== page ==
Kim Lawton has a special report. It was on the 45th anniversary of that speech that Obama accepted the Democratic nomination for president. He noted that, given the situation inthe crowd could have expected to hear King speak in anger, with the frustration of dreams deferred. But what the people heard instead, people of every creed and color, from every walk of life, is that in America our destiny is inextricably linked, that together our dreams can be one.
They'll see how beautiful I am And be ashamed-- I, too, am America. Does this mean that King's grand dream of tolerance in the US and progress for African Americans has been achieved? In some ways no and in some ways yes.
Today many people would say the same thing that MLK said in '63, that, "The negro lives on a lonely island of poverty in the midst of a vast ocean of material prosperity.
In terms of financial equality, we have a long way to go before we realize King's dream. King would go on about economic prosperity saying: King also spoke about the Negro languishing in the corners of society, an exile in their own land.
Given the large amount of African Americans who still live in poverty in the worst part of American cities -- a reality that was made all the more clear during hurricane Katrina -- in some ways many African Americans are still exiles in their own land.
King spoke out against a issue that is still a serious problem: Still several parts of King's dream have become a reality. No longer are we robbed of our dignity by "White Only" signs and when we are tired with the "fatigue of travel" we can stay at any of the hotels and motels across the highways of America.
Barack Obama has personified King's dream in the political sphere. No, no, we are not satisfied, and we will not be satisfied until justice rolls down like waters, and righteousness like a mighty stream.
In this way, Obama has taken King's mantel and inspired blacks to achieve one part, a very significant part of America's dream.
King spoke of "sons of slaves and the sons of slave owners meeting at the table of brotherhood. The results in many southern states have showed that blacks and whites have joined at the table of brotherhood in their support of Obama. In other avenues such as sports and entertainment, African Americans have been at the table with their white brothers.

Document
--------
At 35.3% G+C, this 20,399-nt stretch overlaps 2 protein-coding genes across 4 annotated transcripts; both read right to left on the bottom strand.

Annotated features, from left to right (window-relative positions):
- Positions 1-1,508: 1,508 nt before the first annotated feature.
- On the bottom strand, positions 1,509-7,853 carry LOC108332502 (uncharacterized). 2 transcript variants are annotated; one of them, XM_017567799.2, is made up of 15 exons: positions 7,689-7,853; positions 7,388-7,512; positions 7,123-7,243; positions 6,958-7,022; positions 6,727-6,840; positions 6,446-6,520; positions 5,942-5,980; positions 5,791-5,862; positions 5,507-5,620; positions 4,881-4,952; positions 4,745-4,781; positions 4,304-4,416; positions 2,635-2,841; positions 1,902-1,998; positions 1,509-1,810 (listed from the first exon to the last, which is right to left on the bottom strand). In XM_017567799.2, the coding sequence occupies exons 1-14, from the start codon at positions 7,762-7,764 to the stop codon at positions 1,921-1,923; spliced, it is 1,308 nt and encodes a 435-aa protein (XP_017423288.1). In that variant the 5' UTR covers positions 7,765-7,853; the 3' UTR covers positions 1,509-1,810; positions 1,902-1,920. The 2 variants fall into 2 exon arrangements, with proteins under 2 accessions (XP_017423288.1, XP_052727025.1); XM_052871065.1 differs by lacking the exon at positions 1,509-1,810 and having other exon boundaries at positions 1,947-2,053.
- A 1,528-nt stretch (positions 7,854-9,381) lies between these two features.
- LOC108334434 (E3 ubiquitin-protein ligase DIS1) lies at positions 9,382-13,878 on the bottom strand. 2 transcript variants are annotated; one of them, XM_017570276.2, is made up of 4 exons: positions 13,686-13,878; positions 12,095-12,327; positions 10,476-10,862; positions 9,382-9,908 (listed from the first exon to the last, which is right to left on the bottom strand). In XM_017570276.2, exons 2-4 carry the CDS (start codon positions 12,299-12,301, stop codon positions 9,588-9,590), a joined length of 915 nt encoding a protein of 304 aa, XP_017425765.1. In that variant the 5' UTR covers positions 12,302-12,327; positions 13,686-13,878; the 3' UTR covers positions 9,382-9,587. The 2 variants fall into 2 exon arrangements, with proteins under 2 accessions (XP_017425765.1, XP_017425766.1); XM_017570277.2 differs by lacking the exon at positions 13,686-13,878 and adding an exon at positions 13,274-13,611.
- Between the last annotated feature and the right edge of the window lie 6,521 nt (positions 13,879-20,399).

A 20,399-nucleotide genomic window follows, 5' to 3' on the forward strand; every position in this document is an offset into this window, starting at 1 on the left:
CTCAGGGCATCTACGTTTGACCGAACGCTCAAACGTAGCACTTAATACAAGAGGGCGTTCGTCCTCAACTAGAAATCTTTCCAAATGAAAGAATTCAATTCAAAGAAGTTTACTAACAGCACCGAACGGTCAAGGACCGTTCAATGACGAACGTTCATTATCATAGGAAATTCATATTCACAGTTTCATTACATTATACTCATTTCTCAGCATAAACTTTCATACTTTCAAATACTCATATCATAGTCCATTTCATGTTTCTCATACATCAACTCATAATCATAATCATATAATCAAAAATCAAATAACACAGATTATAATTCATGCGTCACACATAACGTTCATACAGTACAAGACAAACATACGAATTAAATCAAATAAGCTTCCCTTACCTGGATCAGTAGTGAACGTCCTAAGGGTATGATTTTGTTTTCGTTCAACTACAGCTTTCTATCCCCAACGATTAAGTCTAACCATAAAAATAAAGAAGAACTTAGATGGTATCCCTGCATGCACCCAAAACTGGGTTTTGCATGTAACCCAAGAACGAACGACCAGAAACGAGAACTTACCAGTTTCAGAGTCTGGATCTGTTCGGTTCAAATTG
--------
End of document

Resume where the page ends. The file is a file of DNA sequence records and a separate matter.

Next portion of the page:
The blacks lucky enough to go to college or get jobs in corporate America or join the entertainment industry have joined the table of brotherhood, while the poor in the ghettoes are treated like abandoned step-children.
Conservatives have taken King's statement about his children living "in a nation where they will not be judged by the color of their skin but by the content of their character" to attack affirmative action. What they fail to recognize is that day has not come because of the legacy of racism and its continued presence, and affirmative action is the only chance many blacks have at "sitting at the table of brotherhood.
While millions of white people voted for Barack Obama because of the content of his character, millions did not because of the color of his skin. Barack Obama has learned a lot from King's speech. King put his dream in the context of the broader American dream, referencing the Constitution, the Bill of Rights and "America the Beautiful.
As King incorporated white people into his general movement, Obama has done it doubly so. And they have come to realize that their freedom is inextricably bound to our freedom.
We cannot walk alone. The sons and daughters of the white people who marched with King and even the sons and daughters of those who protested against him have joined the Obama movement and mantel of change. If Obama is to take his place as the heir to the civil rights movement, he must make it clear that the movement is not a black movement but a movement for all people seeking peace and justice.
I am a strong believer of not being cynical and chasing dreams.
While we have not achieved King's dream yet, Obama and the people that have supported him have put us on the right course to do so. We must continue to fight to make sure that King's dream is realized.Doesn’t it remind you of King’s I have a Dream speech (“Speech”)?
I know that Speech well, having taught it to fifth grade gifted and talented students every January for a number of years. Obama regularly draws on King's rhetoric and was first nominated at the Democratic convention on the 45th anniversary of the "I have a dream" speech.
But parallels between the two men should be.
Effect: These sentences are excerpted from Martin Luther King's I Have a Dream speech, and President Barack Obama's State of the Union Address. The I Have a Dream speech is an illustration of Martin Luther King Jr.'s hopes for the future and the race of African American people. Feb 17, · In his "I Have a Dream" speech, MLK talked about a check given to African Americans that had bounced, a check that said "all men were created equal." Jan 21, · I have to compare and contrast Obama's inauguration speech and Martin Luther King Jr's 'I have a Dream' speech.
This is for a short essay and anything will vetconnexx.com: Resolved. Compare and Contrast of Martin Luther King I have a dream Speech and The Inaugural Address by John F. Kennedy Dr. Martin Luther King Jr. used symbolism and references during his famous "I have a dream" speech on the steps of the Lincoln Memorial on August 28, (Reeves 82).